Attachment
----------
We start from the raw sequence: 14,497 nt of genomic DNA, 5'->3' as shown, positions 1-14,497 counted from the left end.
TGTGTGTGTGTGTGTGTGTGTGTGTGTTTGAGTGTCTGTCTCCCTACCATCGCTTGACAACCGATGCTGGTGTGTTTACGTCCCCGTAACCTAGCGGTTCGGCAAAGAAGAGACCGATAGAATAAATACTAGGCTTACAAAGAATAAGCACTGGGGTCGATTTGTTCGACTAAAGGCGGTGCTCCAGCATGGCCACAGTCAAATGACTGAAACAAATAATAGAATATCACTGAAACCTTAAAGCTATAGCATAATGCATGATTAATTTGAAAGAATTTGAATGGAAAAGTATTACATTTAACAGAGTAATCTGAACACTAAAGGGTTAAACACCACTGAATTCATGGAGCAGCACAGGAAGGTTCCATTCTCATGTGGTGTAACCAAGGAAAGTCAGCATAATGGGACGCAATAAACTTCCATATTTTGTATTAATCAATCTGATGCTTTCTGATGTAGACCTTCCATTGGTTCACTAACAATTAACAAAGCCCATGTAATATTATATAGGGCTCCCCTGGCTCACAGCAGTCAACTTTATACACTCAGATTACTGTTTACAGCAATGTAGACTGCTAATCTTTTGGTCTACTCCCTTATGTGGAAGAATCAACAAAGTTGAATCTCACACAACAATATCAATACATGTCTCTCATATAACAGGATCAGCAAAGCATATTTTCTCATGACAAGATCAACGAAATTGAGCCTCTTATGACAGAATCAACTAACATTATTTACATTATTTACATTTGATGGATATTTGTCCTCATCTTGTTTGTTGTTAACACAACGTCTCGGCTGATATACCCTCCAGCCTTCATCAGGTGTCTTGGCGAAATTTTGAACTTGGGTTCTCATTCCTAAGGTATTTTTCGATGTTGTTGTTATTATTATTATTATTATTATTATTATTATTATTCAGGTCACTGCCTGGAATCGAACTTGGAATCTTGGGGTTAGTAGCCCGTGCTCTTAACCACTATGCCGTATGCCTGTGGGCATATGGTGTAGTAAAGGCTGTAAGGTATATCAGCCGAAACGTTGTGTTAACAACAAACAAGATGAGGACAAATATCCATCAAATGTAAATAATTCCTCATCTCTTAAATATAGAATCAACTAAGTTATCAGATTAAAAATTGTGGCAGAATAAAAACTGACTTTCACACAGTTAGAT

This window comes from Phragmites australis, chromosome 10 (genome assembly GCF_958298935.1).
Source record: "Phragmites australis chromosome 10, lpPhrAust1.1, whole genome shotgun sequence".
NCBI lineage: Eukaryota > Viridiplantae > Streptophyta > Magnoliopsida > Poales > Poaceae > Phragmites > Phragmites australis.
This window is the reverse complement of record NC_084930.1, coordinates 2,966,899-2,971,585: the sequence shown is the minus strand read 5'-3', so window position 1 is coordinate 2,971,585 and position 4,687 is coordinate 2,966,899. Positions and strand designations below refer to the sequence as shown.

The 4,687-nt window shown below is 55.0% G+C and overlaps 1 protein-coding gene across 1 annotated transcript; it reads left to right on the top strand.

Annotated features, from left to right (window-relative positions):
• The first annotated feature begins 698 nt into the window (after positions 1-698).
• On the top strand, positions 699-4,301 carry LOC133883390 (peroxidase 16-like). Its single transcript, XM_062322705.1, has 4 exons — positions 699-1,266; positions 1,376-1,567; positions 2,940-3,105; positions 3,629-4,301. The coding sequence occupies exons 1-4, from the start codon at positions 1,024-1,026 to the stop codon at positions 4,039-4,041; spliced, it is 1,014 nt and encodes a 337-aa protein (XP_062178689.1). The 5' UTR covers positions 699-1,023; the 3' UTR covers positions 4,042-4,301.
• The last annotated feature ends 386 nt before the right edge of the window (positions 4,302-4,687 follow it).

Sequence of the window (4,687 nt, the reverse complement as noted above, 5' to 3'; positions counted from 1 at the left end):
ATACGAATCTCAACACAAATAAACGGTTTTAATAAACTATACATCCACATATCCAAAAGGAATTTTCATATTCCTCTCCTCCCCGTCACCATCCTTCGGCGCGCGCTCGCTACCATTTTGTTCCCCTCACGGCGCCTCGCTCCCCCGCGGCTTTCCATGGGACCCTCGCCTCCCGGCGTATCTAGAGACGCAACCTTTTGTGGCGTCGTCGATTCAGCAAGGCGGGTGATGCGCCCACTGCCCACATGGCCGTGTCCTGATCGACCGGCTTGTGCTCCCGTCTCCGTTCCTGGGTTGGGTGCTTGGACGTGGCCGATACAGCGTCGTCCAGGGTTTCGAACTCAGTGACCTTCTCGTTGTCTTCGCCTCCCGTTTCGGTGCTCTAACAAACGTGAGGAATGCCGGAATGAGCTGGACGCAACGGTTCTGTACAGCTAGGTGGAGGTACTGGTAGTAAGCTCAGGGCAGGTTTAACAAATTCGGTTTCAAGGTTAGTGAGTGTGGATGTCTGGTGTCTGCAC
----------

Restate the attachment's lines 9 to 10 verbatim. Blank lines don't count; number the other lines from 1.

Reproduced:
• The first annotated feature begins 698 nt into the window (after positions 1-698).
• On the top strand, positions 699-4,301 carry LOC133883390 (peroxidase 16-like). Its single transcript, XM_062322705.1, has 4 exons — positions 699-1,266; positions 1,376-1,567; positions 2,940-3,105; positions 3,629-4,301. The coding sequence occupies exons 1-4, from the start codon at positions 1,024-1,026 to the stop codon at positions 4,039-4,041; spliced, it is 1,014 nt and encodes a 337-aa protein (XP_062178689.1). The 5' UTR covers positions 699-1,023; the 3' UTR covers positions 4,042-4,301.